A 10-year-old female reported to the department of orthodontics and dentofacial orthopedics with a chief complaint of backward positioning of the upper left front teeth. On clinical examination, the patient had a normal gait with dolichocephalic shape of the head and leptoprosopic facial form. On profile examination, the patient had a convex profile with posterior facial divergence and recessive chin position. Furthermore, she had a mixed dentition present in both the maxillary and mandibular arch with Angle's Class II Division 1 malocclusion.

On routine radiographic evaluation done for orthodontic purpose, an ovoid radiopaque image was observed close to the nasal fossa on the right side as shown in [Figure 1] and [Figure 2]. The patient presented with no symptoms of the presence of this mass and was totally unaware of this. The radiopacity was found located apical to 13 regions about 5–6 mm in radius. For further investigation, cone-beam computed tomography (CBCT) scan was done of the anterior maxillary region. CBCT findings reported the presence of an irregular, nonhomogeneous, metallic radiopacity occupying the right inferior meatus of the nasal fossa.
Figure 1: Lateral cephalogram, taken for orthodontic purposes, showing well-defined radiopaque image (indicated by arrow)

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Figure 2: Panoramic radiograph showing an ovoid radiopaque image close to the nasal fossa floor on the right side (indicated by arrow)

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Thereafter, the patient was referred to an ENT surgeon for further investigation and also to clinically correlate with the CBCT findings. The ENT surgeon performed nasal endoscopy and removed the foreign body from the inferior meatus of nasal fossa. On further inspection, it was seen that foreign body was a pebble covered with calcareous concretions. It was sent for histopathological investigation which showed a very hard mass (foreign body) surrounded by unhealthy granulation tissue.

After the removal of stone and on further questioning the patient, the parent gave the history of roadside accident about 1.5 years back and it was presumed that probably the stone got lodged in the patient's nasal fossa at that time.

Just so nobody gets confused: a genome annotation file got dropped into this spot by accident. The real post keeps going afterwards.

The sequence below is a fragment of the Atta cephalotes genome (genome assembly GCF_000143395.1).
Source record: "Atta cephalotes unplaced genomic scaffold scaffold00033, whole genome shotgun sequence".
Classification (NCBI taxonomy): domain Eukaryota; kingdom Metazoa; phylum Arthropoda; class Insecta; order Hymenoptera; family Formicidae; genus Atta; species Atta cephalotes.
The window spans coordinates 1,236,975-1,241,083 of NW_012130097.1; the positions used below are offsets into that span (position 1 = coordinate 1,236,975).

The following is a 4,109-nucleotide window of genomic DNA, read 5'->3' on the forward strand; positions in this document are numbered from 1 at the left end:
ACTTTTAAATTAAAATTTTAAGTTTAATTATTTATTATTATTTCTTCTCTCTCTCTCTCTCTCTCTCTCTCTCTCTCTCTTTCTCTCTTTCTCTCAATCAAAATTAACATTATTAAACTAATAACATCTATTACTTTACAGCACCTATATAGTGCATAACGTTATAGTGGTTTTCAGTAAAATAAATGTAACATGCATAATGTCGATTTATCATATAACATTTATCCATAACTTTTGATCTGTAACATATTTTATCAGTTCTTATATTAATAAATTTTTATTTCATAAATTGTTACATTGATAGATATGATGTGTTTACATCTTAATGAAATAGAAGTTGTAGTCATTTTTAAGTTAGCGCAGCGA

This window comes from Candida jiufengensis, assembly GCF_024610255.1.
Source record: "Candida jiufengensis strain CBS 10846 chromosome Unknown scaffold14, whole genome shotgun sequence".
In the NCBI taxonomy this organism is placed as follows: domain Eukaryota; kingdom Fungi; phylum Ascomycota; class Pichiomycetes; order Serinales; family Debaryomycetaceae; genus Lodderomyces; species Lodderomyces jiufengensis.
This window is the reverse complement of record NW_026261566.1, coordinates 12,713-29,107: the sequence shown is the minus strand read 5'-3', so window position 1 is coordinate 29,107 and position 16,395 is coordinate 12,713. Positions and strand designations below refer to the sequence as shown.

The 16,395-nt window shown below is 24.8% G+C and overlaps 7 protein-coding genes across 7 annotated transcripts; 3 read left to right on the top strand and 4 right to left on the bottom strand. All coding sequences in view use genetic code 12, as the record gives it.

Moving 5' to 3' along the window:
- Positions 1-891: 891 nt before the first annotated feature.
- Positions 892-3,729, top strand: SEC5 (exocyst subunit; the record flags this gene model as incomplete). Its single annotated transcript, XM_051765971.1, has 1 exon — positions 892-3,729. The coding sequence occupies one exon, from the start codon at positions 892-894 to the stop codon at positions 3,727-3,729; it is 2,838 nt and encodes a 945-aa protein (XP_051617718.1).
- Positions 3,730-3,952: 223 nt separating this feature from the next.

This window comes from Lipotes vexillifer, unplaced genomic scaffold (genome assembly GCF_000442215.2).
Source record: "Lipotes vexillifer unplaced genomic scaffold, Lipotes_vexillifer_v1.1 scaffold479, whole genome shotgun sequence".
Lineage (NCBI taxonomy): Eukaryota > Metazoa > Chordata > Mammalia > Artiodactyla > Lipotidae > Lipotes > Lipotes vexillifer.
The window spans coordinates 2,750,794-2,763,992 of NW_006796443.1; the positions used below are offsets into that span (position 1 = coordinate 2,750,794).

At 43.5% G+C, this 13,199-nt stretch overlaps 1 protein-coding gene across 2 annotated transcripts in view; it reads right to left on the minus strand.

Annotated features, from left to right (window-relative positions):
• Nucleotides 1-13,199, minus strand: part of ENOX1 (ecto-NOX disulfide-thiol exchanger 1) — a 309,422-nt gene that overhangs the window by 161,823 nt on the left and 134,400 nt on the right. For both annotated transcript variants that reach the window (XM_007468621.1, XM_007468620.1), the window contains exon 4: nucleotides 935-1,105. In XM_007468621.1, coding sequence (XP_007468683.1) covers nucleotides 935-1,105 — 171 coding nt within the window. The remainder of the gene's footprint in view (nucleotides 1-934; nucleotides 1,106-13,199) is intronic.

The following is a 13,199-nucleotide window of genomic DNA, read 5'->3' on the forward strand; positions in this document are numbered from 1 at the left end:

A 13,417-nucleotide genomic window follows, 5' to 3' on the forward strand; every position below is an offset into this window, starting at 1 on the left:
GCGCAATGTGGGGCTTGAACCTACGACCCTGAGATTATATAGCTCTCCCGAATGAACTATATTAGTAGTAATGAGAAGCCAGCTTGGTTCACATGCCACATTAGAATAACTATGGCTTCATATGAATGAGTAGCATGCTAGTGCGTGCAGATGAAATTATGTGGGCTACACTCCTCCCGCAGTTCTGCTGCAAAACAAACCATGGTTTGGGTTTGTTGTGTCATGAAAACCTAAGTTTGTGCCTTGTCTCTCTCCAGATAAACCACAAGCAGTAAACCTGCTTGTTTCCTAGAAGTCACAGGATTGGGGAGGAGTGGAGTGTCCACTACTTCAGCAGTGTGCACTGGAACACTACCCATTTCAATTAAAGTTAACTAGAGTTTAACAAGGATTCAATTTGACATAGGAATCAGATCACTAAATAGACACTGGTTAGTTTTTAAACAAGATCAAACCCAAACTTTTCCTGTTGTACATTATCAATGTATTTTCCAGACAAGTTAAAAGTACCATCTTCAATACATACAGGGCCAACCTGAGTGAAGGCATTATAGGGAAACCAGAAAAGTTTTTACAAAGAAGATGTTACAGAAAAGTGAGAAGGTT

Continuing with the patient's dental treatment, it was planned to proceed by giving a 2 × 4 appliance to the patient to correct the retroclination of the central incisor and to align the incisors.

  Discussion Top

Diagnostic records, which are the most important part before treatment planning especially in orthodontics, are usually being neglected these days, which if done properly is helpful in many pathological findings which are otherwise asymptomatic.

Rhinolith is a mineralized mass which is located inside the nasal cavity, due to the deposition of salts on an intranasal foreign body. It is a rare asymptomatic and unilateral pathologic condition, discovered accidentally during routine radiographic examination.[2] It usually grows slowly and its presence is not perceived for years.

The etiology and pathogenesis of a rhinolith are still not understood. It may originate as exogenous or endogenous, in which various substances may function as a potential nucleus for the deposition of mineral salts. It is thought that a foreign body incites a chronic inflammatory reaction with deposition of mineral salts, similar to other types of calculi that occur at different sites in the human body. Kodaka et al.[3] investigated that rhinolith consists of deposits of calcium phosphate and magnesium phosphates around a nucleus consisting mainly of magnesium-containing whitlockite (Ca9 [Mg, Fe++][PO4]6[PO3 OH]). Furthermore, mineralogic analysis by Nover and Flörke [4] revealed that rhinolith consists of siderite (FeCo3) and ferrihydrite with a high iron content nucleus. The increased growth of rhinolith is caused by its contact with nasal fluid and salt precipitations on their surfaces. The various physical and chemical factors (changes in pH, hypersaturation of secretions, infections, and chronic and acute inflammations) as well as mechanical factors (stasis of nasal secretions and alterations in air flow) together participate in the rhinolith calcification process.[2]